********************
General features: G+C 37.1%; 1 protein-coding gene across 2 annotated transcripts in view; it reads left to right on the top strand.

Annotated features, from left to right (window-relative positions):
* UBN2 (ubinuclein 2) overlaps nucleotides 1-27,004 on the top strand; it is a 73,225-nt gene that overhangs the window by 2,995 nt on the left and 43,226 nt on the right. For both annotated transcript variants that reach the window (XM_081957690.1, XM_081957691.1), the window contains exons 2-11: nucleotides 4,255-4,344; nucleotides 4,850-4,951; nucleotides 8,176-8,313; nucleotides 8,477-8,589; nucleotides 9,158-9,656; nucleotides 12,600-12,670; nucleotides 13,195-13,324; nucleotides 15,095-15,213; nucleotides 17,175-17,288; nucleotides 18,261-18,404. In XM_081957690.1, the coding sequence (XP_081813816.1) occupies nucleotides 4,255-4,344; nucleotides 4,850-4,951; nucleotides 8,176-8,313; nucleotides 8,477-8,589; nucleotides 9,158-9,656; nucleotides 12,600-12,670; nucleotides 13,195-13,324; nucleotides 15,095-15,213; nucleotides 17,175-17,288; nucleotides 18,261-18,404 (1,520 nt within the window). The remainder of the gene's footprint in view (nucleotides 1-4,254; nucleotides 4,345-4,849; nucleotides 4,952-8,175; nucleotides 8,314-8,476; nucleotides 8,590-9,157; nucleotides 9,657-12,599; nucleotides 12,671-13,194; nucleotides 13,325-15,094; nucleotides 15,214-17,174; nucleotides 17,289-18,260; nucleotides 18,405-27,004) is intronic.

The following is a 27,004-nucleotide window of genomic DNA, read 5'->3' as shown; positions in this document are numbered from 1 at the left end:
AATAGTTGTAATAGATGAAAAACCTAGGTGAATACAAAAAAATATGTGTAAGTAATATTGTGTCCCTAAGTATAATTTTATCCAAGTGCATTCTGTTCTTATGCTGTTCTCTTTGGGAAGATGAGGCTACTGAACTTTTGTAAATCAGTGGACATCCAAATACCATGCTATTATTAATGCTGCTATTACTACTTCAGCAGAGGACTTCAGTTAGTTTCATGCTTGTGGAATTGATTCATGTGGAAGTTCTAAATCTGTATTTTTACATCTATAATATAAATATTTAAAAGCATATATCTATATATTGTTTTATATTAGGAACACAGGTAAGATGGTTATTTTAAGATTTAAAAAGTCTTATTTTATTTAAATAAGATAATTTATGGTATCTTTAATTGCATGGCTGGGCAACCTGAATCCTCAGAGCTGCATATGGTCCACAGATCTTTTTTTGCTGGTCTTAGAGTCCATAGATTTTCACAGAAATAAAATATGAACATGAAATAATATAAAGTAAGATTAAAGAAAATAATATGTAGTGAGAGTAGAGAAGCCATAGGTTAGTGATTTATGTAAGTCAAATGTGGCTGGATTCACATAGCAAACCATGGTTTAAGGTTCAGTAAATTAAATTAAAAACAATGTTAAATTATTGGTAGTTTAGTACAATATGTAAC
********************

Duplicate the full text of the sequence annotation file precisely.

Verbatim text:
General features: G+C 37.1%; 1 protein-coding gene across 2 annotated transcripts in view; it reads left to right on the top strand.

Annotated features, from left to right (window-relative positions):
* UBN2 (ubinuclein 2) overlaps nucleotides 1-27,004 on the top strand; it is a 73,225-nt gene that overhangs the window by 2,995 nt on the left and 43,226 nt on the right. For both annotated transcript variants that reach the window (XM_081957690.1, XM_081957691.1), the window contains exons 2-11: nucleotides 4,255-4,344; nucleotides 4,850-4,951; nucleotides 8,176-8,313; nucleotides 8,477-8,589; nucleotides 9,158-9,656; nucleotides 12,600-12,670; nucleotides 13,195-13,324; nucleotides 15,095-15,213; nucleotides 17,175-17,288; nucleotides 18,261-18,404. In XM_081957690.1, the coding sequence (XP_081813816.1) occupies nucleotides 4,255-4,344; nucleotides 4,850-4,951; nucleotides 8,176-8,313; nucleotides 8,477-8,589; nucleotides 9,158-9,656; nucleotides 12,600-12,670; nucleotides 13,195-13,324; nucleotides 15,095-15,213; nucleotides 17,175-17,288; nucleotides 18,261-18,404 (1,520 nt within the window). The remainder of the gene's footprint in view (nucleotides 1-4,254; nucleotides 4,345-4,849; nucleotides 4,952-8,175; nucleotides 8,314-8,476; nucleotides 8,590-9,157; nucleotides 9,657-12,599; nucleotides 12,671-13,194; nucleotides 13,325-15,094; nucleotides 15,214-17,174; nucleotides 17,289-18,260; nucleotides 18,405-27,004) is intronic.

The following is a 27,004-nucleotide window of genomic DNA, read 5'->3' as shown; positions in this document are numbered from 1 at the left end:
AATAGTTGTAATAGATGAAAAACCTAGGTGAATACAAAAAAATATGTGTAAGTAATATTGTGTCCCTAAGTATAATTTTATCCAAGTGCATTCTGTTCTTATGCTGTTCTCTTTGGGAAGATGAGGCTACTGAACTTTTGTAAATCAGTGGACATCCAAATACCATGCTATTATTAATGCTGCTATTACTACTTCAGCAGAGGACTTCAGTTAGTTTCATGCTTGTGGAATTGATTCATGTGGAAGTTCTAAATCTGTATTTTTACATCTATAATATAAATATTTAAAAGCATATATCTATATATTGTTTTATATTAGGAACACAGGTAAGATGGTTATTTTAAGATTTAAAAAGTCTTATTTTATTTAAATAAGATAATTTATGGTATCTTTAATTGCATGGCTGGGCAACCTGAATCCTCAGAGCTGCATATGGTCCACAGATCTTTTTTTGCTGGTCTTAGAGTCCATAGATTTTCACAGAAATAAAATATGAACATGAAATAATATAAAGTAAGATTAAAGAAAATAATATGTAGTGAGAGTAGAGAAGCCATAGGTTAGTGATTTATGTAAGTCAAATGTGGCTGGATTCACATAGCAAACCATGGTTTAAGGTTCAGTAAATTAAATTAAAAACAATGTTAAATTATTGGTAGTTTAGTACAATATGTAAC